A few more thoughts on creative burn-out and blocks from writers who have walked this path before us:
May Sarton: "When one’s not writing poems — and I’m not at the moment — you wonder how you ever did it. It’s like another country you can’t reach."
Toni Morrison: "When I sit down in order to write, sometimes it's there; sometimes it's not. But that doesn't bother me anymore. I tell my students that there is such a thing as 'writers block,' and they should respect it. You shouldn't write through it. It's blocked because it ought to be blocked, because you haven't got it right now."
Agatha Christie gives the opposite advice: "Write even when you don't want to, don't much like what you are writing, and aren't writing particularly well."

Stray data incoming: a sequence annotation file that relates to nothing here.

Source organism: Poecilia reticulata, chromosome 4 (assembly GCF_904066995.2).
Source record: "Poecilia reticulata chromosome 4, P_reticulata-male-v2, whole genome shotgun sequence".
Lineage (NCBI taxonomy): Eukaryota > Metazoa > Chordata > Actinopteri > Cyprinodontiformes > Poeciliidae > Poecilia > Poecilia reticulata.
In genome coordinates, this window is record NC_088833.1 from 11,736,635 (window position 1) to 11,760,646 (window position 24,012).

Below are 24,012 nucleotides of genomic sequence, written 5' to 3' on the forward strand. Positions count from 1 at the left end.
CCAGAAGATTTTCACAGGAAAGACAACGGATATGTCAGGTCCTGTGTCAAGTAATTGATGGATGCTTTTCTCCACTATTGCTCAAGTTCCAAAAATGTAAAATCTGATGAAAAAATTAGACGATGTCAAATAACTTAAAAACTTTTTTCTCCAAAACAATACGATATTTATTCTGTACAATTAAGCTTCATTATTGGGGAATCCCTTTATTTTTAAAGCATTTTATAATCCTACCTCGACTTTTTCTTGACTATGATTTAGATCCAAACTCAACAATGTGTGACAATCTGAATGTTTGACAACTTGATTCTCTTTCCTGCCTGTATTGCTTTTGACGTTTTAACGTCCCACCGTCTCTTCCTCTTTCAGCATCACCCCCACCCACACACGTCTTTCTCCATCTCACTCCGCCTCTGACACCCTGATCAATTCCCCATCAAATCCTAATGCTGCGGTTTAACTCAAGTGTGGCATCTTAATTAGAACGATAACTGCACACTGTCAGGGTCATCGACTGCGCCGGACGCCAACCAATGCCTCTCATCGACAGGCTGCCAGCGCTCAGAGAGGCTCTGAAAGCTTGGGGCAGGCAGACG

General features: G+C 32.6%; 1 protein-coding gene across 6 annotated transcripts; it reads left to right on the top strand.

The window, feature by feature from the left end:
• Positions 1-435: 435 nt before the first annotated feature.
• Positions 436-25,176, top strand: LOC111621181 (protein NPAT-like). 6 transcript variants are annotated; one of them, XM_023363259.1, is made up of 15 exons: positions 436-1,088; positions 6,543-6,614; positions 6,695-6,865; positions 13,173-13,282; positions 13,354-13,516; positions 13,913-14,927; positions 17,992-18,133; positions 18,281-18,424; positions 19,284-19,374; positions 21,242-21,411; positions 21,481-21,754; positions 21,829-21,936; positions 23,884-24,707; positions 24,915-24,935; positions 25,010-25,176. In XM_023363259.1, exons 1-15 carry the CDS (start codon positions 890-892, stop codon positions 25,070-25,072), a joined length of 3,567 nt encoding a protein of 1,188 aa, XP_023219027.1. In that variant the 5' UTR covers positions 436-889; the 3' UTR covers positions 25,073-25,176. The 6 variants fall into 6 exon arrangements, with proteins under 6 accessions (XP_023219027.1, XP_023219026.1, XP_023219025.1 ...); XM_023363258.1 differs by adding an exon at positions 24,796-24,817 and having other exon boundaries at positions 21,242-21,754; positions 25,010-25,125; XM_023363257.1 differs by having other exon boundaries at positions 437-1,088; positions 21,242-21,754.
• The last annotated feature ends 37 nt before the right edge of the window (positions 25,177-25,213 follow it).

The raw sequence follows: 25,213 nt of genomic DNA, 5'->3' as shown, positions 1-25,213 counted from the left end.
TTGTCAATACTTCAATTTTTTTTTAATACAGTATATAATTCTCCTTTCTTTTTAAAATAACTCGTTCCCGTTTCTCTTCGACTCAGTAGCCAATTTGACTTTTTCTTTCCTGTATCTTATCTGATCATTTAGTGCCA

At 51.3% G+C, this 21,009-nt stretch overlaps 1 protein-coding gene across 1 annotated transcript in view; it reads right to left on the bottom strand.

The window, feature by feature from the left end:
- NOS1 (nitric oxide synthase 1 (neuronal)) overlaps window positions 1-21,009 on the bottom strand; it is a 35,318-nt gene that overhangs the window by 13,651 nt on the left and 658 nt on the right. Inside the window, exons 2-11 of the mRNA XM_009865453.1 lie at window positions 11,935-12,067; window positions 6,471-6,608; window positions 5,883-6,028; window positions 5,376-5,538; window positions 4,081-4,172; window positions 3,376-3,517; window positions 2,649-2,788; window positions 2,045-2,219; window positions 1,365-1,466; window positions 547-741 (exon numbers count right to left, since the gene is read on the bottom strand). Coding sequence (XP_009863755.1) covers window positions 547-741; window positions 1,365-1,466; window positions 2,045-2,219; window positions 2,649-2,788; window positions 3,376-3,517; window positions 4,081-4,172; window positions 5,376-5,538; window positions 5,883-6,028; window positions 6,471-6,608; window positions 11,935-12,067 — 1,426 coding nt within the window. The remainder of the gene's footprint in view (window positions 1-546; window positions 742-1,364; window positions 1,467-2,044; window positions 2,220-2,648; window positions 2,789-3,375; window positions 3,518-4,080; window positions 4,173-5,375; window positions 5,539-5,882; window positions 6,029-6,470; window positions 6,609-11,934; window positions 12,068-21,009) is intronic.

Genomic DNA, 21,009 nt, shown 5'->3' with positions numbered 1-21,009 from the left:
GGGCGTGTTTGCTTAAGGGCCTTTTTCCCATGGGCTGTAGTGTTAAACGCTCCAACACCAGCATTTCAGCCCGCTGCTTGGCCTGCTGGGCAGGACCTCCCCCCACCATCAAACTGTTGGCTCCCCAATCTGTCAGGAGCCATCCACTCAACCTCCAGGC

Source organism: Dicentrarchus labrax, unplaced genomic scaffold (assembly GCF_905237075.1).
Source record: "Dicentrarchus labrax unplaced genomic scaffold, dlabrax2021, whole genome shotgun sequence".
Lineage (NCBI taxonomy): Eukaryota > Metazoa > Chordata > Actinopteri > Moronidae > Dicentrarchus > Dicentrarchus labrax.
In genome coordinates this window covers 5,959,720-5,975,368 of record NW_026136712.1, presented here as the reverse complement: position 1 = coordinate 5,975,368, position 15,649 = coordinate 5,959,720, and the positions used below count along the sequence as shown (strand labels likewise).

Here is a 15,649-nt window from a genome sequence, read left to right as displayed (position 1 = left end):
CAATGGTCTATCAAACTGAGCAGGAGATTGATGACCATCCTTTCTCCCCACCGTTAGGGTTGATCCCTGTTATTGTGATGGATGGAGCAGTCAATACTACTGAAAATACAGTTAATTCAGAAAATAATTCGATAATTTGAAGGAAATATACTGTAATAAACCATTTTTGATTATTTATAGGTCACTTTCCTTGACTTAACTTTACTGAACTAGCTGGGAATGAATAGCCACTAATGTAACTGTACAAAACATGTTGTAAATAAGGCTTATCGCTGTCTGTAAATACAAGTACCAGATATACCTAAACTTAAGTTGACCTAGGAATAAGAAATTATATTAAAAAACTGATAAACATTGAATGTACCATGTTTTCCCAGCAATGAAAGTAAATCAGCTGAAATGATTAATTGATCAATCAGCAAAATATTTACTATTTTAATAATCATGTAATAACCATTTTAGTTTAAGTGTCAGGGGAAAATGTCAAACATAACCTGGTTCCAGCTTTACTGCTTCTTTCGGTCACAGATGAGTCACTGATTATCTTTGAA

Maya Angelou concurs: "What I try to do is write. I may write for two weeks ‘the cat sat on the mat, that is that, not a rat.’ And it might be just the most boring and awful stuff. But I try. When I’m writing, I write. And then it’s as if the muse is convinced that I’m serious and says, 'Okay. Okay. I’ll come.'"
And William Faulkner: "I only write when I am inspired. Fortunately I am inspired at 9 o'clock every morning."
Of course, there's no right way and wrong of getting through writer's block or creative burn-out. Like everything about the creative process, we each need to find our own natural rhythms and then to shape our lives in order to work with those rhythms and not against them. One last quote, which addresses precisely this subject, from Bernard Malamud:
"If the stories come, you get them written, you're on the right track. Eventually everyone learns his or her own best way. The real mystery to crack is you."